#SummerReadingChallenge Book 2: Hip Hop Decoded

By Mr. Westbrooks

Hip Hop DecodedUnlike The Immortal Birth, The Black Dot’s Hip Hop Decoded was a recommended read that just sat on my Amazon Wish List for long as hell until the author made an appearance in my city at a local Black-owned bookstore. I’ve watched several Black Dot and Professor Griff lectures on YouTube, and I mention Griff because he has lived similar experiences maneuvering in the music industry, and he has written and spoken about the metaphysical, esoteric, and occultist aspects of the entertainment industry, primarily Hip Hop. The masses of media consumers skeptical that a secret society of families connected by bloodline called the Illuminati controls the music industry, would probably dismiss Dot and Griff’s information as conspiracy theories, but that’s neither here nor there.

As you can see, I was already aware of the caliber of knowledge Black Dot was bringing to the table before I even opened his first book. (He also has another book called Urban Culture Decoded which I will read and write about at some point this summer.) According to his brief autobiography, Dot grew up in the South Bronx and led his own Hip Hop career as a young emcee named Cheba La Rock in the 80s and 90s. He was to signed to B-Boy Records, toured around the world with Tim Dog, established an independent label, B.I.B Records, and started a group called The Lethahedz that released an EP called A&R Killer.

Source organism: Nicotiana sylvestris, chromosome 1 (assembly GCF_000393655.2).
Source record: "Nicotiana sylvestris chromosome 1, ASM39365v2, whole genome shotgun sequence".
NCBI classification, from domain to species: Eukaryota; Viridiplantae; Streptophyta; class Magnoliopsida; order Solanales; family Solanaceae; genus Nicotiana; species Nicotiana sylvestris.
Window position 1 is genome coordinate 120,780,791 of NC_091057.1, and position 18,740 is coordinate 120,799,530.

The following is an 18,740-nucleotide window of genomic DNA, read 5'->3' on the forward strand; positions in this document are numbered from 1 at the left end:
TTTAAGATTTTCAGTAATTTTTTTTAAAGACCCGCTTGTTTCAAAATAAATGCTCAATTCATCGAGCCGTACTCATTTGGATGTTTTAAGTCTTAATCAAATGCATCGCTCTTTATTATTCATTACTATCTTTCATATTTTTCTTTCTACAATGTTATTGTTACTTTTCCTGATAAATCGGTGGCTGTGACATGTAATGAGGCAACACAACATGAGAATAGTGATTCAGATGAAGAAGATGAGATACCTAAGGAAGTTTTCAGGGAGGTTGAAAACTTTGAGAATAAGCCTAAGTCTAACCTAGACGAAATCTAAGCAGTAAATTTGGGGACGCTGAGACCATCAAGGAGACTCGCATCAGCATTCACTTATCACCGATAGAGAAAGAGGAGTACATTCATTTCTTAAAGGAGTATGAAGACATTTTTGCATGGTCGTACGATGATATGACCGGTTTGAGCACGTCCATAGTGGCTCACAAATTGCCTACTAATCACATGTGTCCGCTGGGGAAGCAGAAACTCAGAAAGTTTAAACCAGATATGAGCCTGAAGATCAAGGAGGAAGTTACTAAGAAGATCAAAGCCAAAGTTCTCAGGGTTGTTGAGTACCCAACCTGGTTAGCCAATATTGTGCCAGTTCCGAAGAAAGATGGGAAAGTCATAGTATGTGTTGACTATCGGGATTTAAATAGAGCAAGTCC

During these years, he would learn the ins and outs of the music business, so needless to say, Dot is more than qualified to write about Hip Hop. His support and backing from Hip Hop’s pioneers such as Kool Moe Dee, Professor Griff, and Grandmaster Caz – who also wrote the foreword – further legitimizes Dot’s qualifications. Even after all of the YouTube presentations along with the in-person lecture he gave at the Source of Knowledge bookstore in Newark, NJ, I was still amazed after reading HHD as it widened my third eye even more to the mystery of Hip Hop.